Australia's Albanese, China's Li hold talks on trade, rights

By Kirsty Needham

CANBERRA (Reuters) -Australia and China will take steps to improve military communication to avoid incidents, Prime Minister Anthony Albanese said after meeting Premier Li Qiang on Monday, in the first visit to the country by a Chinese premier in seven years.

The visit by Li, China's top-ranked official after President Xi Jinping, marks a stabilisation in relations between the U.S. security ally and the world's second-biggest economy, after a frosty period of Beijing blocking $20 billion in Australian exports and friction over defence encounters.

"One of the very practical measures that we spoke about was improving military to military communication so as to avoid incidents," Albanese told reporters in Canberra after the meeting.

In an incident last month, a Chinese airforce jet dropped flares near an Australian defence helicopter in international airspace over the Yellow Sea, which Australia said was a dangerous encounter.

It was the second defence incident in six months to mar growing rapprochement between the two countries after years of strained relations.

Albanese told reporters he had "raised our issues in the Pacific", a reference to Canberra's concern over Beijing's growing security ambitions in nearby Pacific Islands, as well as the case of China-born Australian writer Yang Hengjun, who was handed a suspended death sentence by a Beijing court.

Beginning with some panda and wine diplomacy on Sunday, Li is on a four-day visit.

"This dialogue has allowed us to build a deeper awareness of our respective interests," Albanese said earlier, noting Australia and China had complementary economies and shared interests in addressing climate change.

Li told reporters the leaders held a "candid, in-depth and fruitful meeting and reached a lot of consensus".

The two countries would expand cooperation in energy and mining, and China would include Australia in its visa waiver programme, he added.

"We both stressed the importance of maintaining communication and coordination to jointly safeguard peace and prosperity in the region and beyond," he said.


Protesters and supporters gathered on Monday morning on the lawn outside parliament house in Canberra, where there was a heavy police presence.

Barricades separated Tibetan, Uyghur, Hong Kong and Falun Gong protesters from a large contingent of pro-China supporters.

Tibetan Tenzin Wougyal, 37, a Canberra resident, said he came to show Tibet's culture, religion and language are at risk.

"Australia should be cautious about what it is doing — don't sacrifice human rights for short-term economic business," he said.

Tan Zhu, 50, said he travelled from Sydney to welcome Li to Canberra.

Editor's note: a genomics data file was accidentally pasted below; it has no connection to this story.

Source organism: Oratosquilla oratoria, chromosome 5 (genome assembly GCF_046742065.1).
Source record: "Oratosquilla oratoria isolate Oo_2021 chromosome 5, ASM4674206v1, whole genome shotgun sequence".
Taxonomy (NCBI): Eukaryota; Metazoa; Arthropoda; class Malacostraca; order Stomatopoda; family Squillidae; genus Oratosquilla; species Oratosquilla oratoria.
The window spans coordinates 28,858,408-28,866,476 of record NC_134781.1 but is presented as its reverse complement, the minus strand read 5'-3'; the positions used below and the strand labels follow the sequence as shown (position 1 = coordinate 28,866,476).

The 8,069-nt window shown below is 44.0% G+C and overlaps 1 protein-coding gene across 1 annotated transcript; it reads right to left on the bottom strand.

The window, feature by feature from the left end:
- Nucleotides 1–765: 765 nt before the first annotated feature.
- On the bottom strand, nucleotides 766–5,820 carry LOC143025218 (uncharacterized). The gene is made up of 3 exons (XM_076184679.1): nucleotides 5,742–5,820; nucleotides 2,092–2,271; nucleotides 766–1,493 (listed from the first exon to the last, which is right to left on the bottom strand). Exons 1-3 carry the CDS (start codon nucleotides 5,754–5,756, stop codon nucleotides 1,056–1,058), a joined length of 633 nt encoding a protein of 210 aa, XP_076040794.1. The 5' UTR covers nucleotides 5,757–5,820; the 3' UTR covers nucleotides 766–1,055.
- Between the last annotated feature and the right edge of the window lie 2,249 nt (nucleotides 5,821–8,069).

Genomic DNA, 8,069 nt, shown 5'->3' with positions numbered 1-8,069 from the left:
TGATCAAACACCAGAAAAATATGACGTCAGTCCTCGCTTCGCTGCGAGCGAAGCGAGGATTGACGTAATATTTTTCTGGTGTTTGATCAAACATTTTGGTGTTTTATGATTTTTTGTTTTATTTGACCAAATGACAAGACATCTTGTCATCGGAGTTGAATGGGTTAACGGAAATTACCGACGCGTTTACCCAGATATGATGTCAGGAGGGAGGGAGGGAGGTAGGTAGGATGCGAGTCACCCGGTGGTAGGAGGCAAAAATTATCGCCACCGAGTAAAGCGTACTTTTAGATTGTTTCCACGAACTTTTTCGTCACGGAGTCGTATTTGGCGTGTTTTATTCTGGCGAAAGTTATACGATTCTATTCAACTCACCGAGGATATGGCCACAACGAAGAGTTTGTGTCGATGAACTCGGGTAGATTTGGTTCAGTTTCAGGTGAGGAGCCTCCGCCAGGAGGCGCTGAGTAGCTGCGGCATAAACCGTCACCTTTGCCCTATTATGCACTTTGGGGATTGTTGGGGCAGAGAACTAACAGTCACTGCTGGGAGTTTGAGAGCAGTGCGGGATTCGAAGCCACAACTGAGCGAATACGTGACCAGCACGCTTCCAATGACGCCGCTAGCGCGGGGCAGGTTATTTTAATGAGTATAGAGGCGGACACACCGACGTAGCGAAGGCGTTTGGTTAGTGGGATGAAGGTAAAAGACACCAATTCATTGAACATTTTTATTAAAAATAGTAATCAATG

"The relationship with Australia has become much better. That's very positive," he said.

Australian journalist Cheng Lei, who was jailed for three years in Beijing on national security charges until her release in October, was among media covering the meeting.

Chinese officials appeared to block her from camera view by standing in front of her, video footage on several Australian media outlets showed. "Maybe they didn't want that for the domestic audience," Cheng told Sky News Australia, where she is a presenter.

China's embassy did not respond to a request for comment on the incident. Albanese said he hadn't seen it, but later told reporters it was "important that people be allowed to participate fully and that's what should happen in this building or anywhere else in Australia".

Trade between Australia and China reached A$327 billion ($216 billion) last year as Beijing's trade blocks eased.

On Tuesday the two leaders will hold a business roundtable in the mining state of Western Australia. Australia is the biggest supplier of iron ore to China and China has been an investor in Australian mining projects.

Li's visit raises the issue of whether Australia will continue to accept high levels of Chinese investment in its critical minerals sector, as Western security allies push to reduce reliance on Beijing for the rare earths vital to electric vehicles. Australia last month blocked several Chinese investors from increasing stakes in a rare earths miner on national interest grounds.

"It is hoped that the Australian side will provide a fair, just and non-discriminatory business environment for Chinese enterprises," Li said in comments reported by Xinhua.

($1 = 1.5142 Australian dollars)

(Reporting by Kirsty Needham and Lewis Jackson in Sydney and Peter Hobson in Canberra; additional reporting by Bernard Orr in Beijing. Editing by Lincoln Feast, Michael Perry and Ros Russell)